“Future Beware: The Soul is in the Software”
Directed by Michael Schroeder
Starring Elias Koteas, Angelina Jolie, Jack Palance and Billy Drago
In the future, cyborgs have replaced humans in all jobs (except for all the ones we see anyone doing in the film) and two corporations struggle for dominance of the cyborg market. Casella ‘Cash’ Reese (Jolie) is created and trained to be the perfect corporate infiltrator, with the goal of inserting her into Kobayashi Electronics and destroying their entire board with an undetectable explosive, called Glass Shadow, loaded into her circulatory system.
80% of this plot setup will never be relevant in any way, as with the aid of the mysterious Mercy (Palance) and her human combat instructor Colt (Koteas), Cash escapes. Hunted by fellow cyborg Chen (Karen Shepherd) and cyborg-hunter Daniel Bench (Drago), she must find a way to get rid of the Glass Shadow then make her way to the Cyborg Free Zone in Mombasa.
There’s a whole Romeo and Juliet thing with Colt and Cash, but… meh.
What’s wrong with it?
Well, it’s a super-cheap, video-shot dystopian action movie from the early 90s, so the picture quality is for shit and the cyborg PoV shots are hilarious. I’m pretty sure they’re running DOS.
Jolie – in her first starring role – is… okay, but nothing to write home about, and with Koteas being pretty bland the lack of chemistry is pretty crippling for a Romeo and Juliet flick. Plus, he’s about thirty and she’s seventeen. It’s hard to put that out of your mind in the sex scene.
Oh, and yes, there’s another sex scene which even the movie admits is gratuitous. The Glass Shadow demonstration takes the form of a female cyborg who detonates at climax, and the lead creepy scientist admits this is because ‘it seemed the most entertaining way’.
What’s right with it?
Jack Palance is… pretty damned awesome in this one. Sometimes he chews on the scenery, but here he’s nicely reserved. It’s quite surprising. Billy Drago is… Billy Drago; he’s a smiling psychopath, just like always.
In fairness, Cash is pretty badass; no faux action credentials here.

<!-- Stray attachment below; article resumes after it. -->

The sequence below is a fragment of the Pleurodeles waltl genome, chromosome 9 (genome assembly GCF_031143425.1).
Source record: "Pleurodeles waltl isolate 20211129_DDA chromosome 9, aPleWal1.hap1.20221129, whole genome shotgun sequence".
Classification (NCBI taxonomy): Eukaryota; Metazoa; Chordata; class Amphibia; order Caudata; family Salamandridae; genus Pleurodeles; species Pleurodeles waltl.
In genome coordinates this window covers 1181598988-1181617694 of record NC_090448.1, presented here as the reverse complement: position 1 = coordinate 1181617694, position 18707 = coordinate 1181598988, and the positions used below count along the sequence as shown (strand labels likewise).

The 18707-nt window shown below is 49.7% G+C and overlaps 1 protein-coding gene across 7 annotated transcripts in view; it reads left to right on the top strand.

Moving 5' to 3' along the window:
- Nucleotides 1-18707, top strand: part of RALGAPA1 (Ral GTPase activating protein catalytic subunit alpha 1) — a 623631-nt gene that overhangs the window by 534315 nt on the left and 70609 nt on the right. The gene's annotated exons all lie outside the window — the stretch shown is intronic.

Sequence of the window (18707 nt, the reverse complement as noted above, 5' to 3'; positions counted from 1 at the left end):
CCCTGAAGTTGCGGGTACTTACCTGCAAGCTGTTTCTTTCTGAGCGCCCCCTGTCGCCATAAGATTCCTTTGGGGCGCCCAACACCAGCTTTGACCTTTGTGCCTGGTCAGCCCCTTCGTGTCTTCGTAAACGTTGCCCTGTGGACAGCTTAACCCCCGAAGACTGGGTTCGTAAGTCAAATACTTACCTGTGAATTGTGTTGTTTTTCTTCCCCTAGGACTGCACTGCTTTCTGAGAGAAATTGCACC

How bad is it really?
It’s mostly just dull, especially in the bits which have neither Jack Palance nor Billy Drago in. It’s also pretty nonsensical, and spends an awfully long time setting up a plot which has almost no relevance whatsoever.
Best bit (if such there is)?
Having spent most of the film as a disembodied mouth on a TV screen, Mercy shows up to lay some hurt on the Pinwheel Robotics goons hunting Cash. He steps out of the shadows, chuckles dryly at the heavily armed opposition, and growls:
“If you want to dine with the devil, you’re gonna need a long spoon.”
And somehow he makes it work.
What’s up with…?
- The universal prevalence of cyborgs, when we don’t actually see that many of them?
- Mercy’s cyborg beagle?
- The palm reader? Cash wanders into her consulting parlour unbidden, she gives a slightly sinister reading, says she can offer Cash a job, and then Cash beats her and her assistant up and leaves. Why?
- Danny Bench and his plastic surgery? There is apparently some major backstory there, but it’s not really explained that well, and certainly isn’t tied into the rest of the film. Neither does it have anything to do with Cyborg, despite the clips of Van Damme.
Production values – The effects are cheap, and only saved by the low resolution of the 90s video shooting. Film; it just ages better. 13
Dialogue and performances – Jack Palance is stealing the show here with a low key performance. He also gets the only real quotable of the film. 14
Plot and execution – The setup is overly complicated and largely pointless, and the Romeo and Juliet plot is largely unconvincing, but it’s pretty much by the numbers and that’s hard to screw up too badly. 12
Randomness – Cyborg dog? Random palmist? Cyborg flashbacks? 16
Waste of potential – A sequel to Cyborg could at least be a sequel to Cyborg, you know? 13